Anne Mariel Peters, assistant professor of government, has been selected as a 2010-2011 Academic Fellow with the Foundation for the Defense of Democracies (FDD) in Washington, D.C. As an FDD fellow, Peters will participate in an intensive course on terrorism and counterterrorism at the University of Tel Aviv from May 30 to June 9. The course examines terrorism from a variety of political, academic, and law enforcement perspectives. It also includes site visits to Israeli security installations and border zones, as well as meetings with Israeli, Jordanian, Turkish and Indian officials.
Peters’ expertise is in the political economies of the Middle East. She is interested in how international resource transfers, such as foreign aid, natural resource revenues, and worker remittances, affect the strength of state institutions, the pace and scope of economic reforms, and authoritarian durability. Her book manuscript, titled Special Relationships, Dollars, and Development, considers how the size and composition of authoritarian regime coalitions in Egypt, Jordan, South Korea, and Taiwan determined whether or not US foreign aid was used for long-term economic development or short-term patronage.
Although her courses substantially address Middle Eastern political economies, Peters aims to provide students with broad exposure to other key issues in the region. This includes units on violent and nonviolent social movements, terrorism, and counterterrorism.
“When I teach courses on the comparative politics and international relations of the Middle East I try to include some material on the subject, ” she says. “Yet as someone who focuses more in her own research on issues like state-building and economic development, I have only a very superficial knowledge of terrorism and counterterrorism, virtually all of it coming from what I’ve read in articles and books. I think that participating in the FDD program will give me a deeper knowledge and a lot of interesting field experience that I can use to enrich my courses.”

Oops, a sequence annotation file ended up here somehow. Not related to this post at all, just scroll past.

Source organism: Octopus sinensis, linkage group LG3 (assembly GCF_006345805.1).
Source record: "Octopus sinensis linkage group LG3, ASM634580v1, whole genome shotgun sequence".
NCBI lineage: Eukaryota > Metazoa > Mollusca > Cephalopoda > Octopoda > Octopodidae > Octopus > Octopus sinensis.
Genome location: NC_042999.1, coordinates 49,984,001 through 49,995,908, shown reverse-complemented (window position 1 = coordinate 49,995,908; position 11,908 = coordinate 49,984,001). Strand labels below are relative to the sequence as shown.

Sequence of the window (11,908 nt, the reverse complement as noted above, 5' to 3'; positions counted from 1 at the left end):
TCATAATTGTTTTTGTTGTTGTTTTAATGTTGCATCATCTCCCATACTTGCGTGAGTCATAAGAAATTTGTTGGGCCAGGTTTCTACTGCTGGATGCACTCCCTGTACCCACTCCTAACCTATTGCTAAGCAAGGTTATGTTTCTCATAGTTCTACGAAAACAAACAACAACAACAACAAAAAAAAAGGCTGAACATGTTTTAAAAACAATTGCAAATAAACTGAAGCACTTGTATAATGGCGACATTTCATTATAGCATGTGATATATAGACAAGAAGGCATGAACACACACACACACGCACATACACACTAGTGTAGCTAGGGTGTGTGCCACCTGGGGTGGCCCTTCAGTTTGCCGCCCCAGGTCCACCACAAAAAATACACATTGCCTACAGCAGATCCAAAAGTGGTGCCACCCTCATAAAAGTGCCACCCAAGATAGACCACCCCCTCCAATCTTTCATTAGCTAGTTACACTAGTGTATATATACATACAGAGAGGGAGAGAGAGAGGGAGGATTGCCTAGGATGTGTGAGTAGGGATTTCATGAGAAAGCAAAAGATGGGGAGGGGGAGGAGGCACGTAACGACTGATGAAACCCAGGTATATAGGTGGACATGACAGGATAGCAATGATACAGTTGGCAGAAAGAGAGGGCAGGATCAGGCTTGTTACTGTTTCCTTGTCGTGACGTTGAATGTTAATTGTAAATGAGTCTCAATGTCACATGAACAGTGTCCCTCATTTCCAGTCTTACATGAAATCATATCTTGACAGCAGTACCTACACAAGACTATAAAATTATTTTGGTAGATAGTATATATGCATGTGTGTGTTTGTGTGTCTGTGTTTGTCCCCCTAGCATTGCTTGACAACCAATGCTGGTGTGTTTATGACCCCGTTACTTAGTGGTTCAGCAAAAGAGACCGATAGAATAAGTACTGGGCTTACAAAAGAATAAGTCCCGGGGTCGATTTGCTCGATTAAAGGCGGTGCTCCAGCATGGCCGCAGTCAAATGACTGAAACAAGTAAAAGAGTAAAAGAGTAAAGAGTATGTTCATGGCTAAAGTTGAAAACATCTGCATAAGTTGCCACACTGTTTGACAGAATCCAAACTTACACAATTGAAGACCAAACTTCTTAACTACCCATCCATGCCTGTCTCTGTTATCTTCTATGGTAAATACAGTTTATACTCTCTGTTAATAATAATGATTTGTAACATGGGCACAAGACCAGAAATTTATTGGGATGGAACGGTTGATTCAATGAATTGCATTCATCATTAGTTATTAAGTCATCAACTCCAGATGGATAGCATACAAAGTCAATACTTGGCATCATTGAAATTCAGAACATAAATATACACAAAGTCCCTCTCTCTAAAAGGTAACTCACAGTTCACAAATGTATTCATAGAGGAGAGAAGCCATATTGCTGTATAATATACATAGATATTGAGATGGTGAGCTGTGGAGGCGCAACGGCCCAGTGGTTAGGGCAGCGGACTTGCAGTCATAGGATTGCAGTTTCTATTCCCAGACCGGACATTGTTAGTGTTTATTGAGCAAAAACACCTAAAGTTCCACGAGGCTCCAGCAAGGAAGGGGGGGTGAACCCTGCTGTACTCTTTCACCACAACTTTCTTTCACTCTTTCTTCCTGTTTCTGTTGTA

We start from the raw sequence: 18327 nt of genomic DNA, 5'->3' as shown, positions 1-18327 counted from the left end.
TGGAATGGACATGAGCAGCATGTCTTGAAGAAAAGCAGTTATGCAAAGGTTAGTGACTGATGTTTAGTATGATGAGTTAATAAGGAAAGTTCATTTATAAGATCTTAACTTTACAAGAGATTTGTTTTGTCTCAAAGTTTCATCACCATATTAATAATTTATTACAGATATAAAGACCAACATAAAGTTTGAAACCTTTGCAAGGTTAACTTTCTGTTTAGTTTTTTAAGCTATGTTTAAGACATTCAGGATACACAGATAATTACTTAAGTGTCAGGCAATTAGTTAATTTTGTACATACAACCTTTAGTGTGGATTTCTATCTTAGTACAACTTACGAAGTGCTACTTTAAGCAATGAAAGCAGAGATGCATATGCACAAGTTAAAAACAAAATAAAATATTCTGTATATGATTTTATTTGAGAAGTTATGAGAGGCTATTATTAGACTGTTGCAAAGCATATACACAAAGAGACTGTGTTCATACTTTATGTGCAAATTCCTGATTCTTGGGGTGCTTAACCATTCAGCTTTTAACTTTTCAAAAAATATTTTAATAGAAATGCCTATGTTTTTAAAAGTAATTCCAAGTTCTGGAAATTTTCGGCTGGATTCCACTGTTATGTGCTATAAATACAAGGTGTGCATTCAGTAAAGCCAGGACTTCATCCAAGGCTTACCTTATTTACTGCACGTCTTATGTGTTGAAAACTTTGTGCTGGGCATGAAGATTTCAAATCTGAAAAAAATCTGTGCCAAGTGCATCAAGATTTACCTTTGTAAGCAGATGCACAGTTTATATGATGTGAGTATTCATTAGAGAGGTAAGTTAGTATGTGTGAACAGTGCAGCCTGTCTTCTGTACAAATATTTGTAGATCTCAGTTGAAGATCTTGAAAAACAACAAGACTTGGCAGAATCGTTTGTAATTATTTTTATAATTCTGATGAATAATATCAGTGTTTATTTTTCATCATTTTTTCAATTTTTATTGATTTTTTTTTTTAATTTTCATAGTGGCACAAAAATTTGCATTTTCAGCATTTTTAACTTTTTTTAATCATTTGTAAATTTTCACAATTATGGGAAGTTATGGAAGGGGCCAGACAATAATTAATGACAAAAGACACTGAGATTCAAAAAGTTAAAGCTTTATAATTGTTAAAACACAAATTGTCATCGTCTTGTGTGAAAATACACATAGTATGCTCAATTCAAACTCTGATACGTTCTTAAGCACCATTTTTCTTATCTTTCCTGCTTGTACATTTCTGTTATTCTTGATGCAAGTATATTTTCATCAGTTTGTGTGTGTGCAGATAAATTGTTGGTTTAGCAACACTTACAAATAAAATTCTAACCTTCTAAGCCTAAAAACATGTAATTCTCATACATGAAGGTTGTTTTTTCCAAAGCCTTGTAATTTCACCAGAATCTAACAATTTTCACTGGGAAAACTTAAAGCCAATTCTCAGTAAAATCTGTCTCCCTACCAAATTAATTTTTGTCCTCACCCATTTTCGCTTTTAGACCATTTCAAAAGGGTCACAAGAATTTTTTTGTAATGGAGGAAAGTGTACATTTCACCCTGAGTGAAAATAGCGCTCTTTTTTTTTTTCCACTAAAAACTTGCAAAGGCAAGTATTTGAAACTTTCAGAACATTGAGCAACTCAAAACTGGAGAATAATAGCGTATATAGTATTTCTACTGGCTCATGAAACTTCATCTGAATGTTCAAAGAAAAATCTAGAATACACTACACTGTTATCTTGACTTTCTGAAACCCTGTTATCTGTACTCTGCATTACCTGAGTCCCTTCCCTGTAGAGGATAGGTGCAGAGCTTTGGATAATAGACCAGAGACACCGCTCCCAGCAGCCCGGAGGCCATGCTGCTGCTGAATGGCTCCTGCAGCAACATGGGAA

Peters first heard about the fellowship when she was a graduate student working at the Edward M. Kennedy Oral History Project at the University of Virginia. The project’s head, Stephen Knott, who is now at the Naval War College, had participated in the fellowship and spoke highly of it.
While the access to diplomats, counterterrorism officials, and academics who focus on the subject was a major incentive, Peters was also intrigued by the possibility to learn about the Israeli perspective on this issue first-hand.
“Although I have been to Israel a number of times as a tourist, my own academic experience is in the Arab Middle East, specifically Jordan and Egypt,” she says. “I have invested my time in learning Arabic and learning about Arab political systems. I have also participated in several panels and roundtables on US-Egypt relations, most recently with the Hollings Center for International Dialogue in Istanbul. I am not deeply familiar with Israeli government and politics. This will give me an exciting opportunity to learn about these issues from their perspective and use that information to enhance my courses.”
More information on the fellowship is available here.